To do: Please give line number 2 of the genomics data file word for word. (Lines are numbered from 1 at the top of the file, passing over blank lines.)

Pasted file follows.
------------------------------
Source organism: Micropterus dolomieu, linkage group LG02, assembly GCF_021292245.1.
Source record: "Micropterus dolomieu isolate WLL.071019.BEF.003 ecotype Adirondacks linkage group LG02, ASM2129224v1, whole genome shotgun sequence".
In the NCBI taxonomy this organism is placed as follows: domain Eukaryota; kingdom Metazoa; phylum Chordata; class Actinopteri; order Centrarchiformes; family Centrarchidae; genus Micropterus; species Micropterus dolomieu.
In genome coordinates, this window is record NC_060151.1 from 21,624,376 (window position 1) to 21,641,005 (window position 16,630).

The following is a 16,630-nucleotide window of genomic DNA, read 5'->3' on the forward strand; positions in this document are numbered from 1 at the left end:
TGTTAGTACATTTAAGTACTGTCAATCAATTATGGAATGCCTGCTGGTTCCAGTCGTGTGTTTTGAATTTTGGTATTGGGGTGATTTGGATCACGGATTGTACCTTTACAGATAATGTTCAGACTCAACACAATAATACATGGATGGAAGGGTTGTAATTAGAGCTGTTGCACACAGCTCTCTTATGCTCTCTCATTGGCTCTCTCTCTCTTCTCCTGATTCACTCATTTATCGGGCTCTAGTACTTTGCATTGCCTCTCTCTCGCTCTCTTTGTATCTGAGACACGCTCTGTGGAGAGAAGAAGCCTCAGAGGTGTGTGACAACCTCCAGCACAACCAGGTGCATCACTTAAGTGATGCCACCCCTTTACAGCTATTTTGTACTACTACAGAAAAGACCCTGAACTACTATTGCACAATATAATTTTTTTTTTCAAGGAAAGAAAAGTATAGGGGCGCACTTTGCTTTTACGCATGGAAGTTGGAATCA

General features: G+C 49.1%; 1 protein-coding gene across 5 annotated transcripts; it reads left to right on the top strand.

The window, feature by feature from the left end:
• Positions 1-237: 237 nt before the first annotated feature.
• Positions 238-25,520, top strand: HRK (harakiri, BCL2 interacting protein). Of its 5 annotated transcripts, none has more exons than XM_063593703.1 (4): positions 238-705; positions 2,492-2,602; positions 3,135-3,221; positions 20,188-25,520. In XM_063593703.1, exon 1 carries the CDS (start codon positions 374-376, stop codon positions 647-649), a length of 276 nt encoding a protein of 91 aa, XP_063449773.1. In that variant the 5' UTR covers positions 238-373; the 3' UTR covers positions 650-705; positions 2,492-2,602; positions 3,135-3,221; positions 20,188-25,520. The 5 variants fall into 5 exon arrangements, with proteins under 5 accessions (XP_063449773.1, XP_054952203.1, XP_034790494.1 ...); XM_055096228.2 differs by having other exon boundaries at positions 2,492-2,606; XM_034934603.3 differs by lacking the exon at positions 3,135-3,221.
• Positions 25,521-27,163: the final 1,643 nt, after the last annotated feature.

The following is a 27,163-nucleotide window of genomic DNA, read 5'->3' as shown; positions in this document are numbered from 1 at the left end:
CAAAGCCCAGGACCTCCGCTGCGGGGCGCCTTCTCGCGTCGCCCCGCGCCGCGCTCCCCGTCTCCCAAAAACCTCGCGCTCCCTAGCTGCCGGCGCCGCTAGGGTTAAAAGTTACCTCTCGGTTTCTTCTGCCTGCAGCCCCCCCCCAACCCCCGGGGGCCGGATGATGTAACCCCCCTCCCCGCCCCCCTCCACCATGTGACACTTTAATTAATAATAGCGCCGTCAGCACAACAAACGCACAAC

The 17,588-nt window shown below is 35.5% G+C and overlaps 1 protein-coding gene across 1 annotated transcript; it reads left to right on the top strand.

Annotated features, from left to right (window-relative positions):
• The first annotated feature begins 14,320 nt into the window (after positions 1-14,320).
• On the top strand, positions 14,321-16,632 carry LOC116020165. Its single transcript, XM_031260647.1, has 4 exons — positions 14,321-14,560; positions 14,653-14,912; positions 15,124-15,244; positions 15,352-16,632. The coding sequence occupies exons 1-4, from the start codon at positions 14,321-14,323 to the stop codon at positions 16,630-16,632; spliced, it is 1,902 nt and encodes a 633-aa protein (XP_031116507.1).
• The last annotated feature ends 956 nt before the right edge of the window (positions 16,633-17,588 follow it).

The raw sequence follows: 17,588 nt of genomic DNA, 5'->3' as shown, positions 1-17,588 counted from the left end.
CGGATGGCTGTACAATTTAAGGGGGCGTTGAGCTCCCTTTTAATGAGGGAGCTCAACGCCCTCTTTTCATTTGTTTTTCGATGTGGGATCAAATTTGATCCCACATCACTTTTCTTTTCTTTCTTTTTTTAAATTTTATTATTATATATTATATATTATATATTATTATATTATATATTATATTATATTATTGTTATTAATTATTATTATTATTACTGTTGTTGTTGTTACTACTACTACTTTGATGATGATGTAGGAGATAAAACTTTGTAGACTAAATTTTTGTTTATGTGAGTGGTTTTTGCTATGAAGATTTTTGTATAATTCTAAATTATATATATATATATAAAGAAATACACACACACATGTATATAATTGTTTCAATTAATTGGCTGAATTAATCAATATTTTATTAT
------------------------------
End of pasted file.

Source record: "Micropterus dolomieu isolate WLL.071019.BEF.003 ecotype Adirondacks linkage group LG02, ASM2129224v1, whole genome shotgun sequence".